You might not know that sheep have wool coats that continuously grow throughout the year. These coats are sheared, or shaved off, at regular intervals. The wool is then sold, processed, and turned into clothing, accessories, and bedding. Many people assume that a sheep’s wool coat is sheared only for financial reasons, but that is not the full story.
Sheep need to be sheared to keep them healthy and allow them to live comfortably through the changing seasons. The ability to shed naturally has been bred out of most breeds of sheep which makes shearing an absolute necessity.
Yes, it is true that their wool is sold to make money, but that money helps to feed the sheep, keep them happy, and provide some of the money needed to have the sheep sheared regularly.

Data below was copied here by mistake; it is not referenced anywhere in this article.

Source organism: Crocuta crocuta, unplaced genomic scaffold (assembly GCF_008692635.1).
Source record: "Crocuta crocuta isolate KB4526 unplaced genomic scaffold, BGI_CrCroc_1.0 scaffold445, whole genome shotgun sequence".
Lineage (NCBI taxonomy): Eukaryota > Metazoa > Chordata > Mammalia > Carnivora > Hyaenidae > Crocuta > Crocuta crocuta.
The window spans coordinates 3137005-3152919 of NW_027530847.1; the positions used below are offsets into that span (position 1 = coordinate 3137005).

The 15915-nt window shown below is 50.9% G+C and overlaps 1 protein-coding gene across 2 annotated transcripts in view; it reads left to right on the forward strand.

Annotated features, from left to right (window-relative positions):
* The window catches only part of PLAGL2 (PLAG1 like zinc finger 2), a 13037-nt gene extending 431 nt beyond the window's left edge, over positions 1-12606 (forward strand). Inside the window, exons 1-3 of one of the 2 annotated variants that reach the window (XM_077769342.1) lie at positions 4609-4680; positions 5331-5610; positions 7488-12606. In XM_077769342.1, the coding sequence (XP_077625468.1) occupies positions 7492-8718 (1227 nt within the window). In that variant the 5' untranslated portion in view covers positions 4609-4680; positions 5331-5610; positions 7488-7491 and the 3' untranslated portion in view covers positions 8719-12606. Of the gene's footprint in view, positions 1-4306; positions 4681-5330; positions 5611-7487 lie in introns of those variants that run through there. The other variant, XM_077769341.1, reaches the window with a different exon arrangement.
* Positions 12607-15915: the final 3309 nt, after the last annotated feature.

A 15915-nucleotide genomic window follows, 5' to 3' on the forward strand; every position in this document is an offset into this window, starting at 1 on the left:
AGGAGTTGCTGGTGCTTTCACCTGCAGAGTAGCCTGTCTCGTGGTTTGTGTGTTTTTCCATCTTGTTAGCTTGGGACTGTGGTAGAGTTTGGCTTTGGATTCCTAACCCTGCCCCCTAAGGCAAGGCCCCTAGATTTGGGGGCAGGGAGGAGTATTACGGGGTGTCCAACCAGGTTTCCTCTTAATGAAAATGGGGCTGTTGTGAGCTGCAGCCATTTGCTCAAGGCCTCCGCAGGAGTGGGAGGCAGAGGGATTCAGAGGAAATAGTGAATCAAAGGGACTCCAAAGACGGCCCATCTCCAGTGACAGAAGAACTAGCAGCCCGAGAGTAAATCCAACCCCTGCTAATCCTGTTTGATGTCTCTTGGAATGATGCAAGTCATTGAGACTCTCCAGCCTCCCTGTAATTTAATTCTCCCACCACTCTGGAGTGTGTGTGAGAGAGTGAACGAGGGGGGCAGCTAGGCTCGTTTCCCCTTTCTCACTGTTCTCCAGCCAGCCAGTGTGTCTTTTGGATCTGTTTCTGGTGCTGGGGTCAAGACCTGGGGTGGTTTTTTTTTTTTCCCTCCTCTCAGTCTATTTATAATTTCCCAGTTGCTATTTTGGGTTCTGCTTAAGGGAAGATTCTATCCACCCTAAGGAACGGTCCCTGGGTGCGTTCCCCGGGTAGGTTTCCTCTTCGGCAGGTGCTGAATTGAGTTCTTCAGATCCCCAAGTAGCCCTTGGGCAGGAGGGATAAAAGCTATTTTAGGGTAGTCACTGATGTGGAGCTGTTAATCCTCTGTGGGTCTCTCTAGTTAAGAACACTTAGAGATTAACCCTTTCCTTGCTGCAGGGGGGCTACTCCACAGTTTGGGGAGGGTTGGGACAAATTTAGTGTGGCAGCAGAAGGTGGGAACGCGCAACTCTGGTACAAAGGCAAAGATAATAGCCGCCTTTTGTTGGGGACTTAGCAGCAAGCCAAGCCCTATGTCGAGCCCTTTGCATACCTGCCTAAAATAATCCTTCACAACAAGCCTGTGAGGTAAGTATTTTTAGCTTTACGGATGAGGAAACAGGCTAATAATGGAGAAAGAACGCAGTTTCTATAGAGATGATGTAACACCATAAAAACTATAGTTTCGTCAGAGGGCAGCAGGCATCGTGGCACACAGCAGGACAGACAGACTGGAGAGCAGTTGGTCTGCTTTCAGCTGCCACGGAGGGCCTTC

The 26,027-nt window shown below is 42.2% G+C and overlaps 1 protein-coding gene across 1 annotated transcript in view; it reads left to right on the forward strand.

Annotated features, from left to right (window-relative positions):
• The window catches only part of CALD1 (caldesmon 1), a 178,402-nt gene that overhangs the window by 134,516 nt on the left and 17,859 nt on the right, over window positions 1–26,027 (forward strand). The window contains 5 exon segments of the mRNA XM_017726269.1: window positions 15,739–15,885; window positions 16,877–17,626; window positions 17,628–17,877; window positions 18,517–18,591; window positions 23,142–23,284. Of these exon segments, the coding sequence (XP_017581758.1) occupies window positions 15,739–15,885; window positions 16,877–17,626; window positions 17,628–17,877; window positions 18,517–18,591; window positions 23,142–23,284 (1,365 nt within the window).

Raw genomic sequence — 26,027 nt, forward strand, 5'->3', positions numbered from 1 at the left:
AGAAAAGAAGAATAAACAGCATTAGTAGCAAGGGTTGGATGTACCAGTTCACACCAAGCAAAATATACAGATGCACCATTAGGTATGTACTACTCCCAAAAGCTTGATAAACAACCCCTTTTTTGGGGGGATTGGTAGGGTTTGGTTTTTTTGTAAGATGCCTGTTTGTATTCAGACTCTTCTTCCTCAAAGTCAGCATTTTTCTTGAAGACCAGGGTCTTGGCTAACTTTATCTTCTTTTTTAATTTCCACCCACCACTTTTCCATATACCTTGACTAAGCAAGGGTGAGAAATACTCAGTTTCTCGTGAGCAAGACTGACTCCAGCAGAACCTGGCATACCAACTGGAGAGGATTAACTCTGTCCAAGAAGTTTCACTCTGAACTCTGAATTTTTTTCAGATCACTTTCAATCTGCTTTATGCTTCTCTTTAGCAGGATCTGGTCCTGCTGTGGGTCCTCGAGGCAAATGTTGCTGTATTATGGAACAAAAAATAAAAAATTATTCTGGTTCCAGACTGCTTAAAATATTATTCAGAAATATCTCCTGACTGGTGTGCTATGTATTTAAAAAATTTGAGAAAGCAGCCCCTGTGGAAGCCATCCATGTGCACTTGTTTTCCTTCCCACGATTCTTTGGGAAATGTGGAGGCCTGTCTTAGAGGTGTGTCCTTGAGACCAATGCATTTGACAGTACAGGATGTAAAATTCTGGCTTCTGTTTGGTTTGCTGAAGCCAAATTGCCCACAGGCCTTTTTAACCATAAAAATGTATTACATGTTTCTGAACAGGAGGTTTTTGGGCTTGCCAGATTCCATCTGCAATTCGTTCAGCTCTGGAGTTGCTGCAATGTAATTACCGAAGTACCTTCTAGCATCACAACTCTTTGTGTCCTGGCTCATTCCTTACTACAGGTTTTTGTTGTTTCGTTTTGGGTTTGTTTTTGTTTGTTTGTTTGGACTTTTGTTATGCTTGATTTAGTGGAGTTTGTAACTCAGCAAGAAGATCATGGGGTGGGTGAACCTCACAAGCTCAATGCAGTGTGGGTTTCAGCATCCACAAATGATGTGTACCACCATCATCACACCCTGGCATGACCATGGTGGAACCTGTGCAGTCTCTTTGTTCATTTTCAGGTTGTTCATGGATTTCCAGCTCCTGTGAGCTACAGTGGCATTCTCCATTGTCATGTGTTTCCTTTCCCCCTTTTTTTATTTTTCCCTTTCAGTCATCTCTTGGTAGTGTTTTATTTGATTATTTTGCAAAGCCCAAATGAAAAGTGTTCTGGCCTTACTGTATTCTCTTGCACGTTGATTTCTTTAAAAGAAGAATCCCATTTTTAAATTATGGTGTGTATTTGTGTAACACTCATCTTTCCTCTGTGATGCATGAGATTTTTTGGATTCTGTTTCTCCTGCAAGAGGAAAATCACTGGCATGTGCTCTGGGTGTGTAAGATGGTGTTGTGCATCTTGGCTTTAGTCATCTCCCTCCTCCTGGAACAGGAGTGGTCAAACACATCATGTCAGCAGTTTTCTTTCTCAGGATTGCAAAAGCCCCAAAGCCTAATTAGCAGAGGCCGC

Many animal advocates reject the idea that sheep must be sheared multiple times throughout the year. They compare the shearing practice to an act of torture.
However, sheep do need to be sheared regularly and shearing is not anything close to torturous. Shearing is vital for the health and comfort of sheep.
What does ‘shearing a sheep’ mean?
Shearing a sheep means that a person, often referred to as a shearer, uses a tool that safely removes the wool coat off the sheep.
First, the sheep are brought to a special shearing shed or other predetermined area on a farm that is safe for the shearing process. A trained shearer completes the shearing process with either blade shears or machine shears.
Blade shears are like large scissors and they allow the shearer to leave some wool on the sheep. These are best for colder climates when the sheep need to keep some of their wool for warmth. Machine shears are more like dog or beard clippers and perform a closer trim.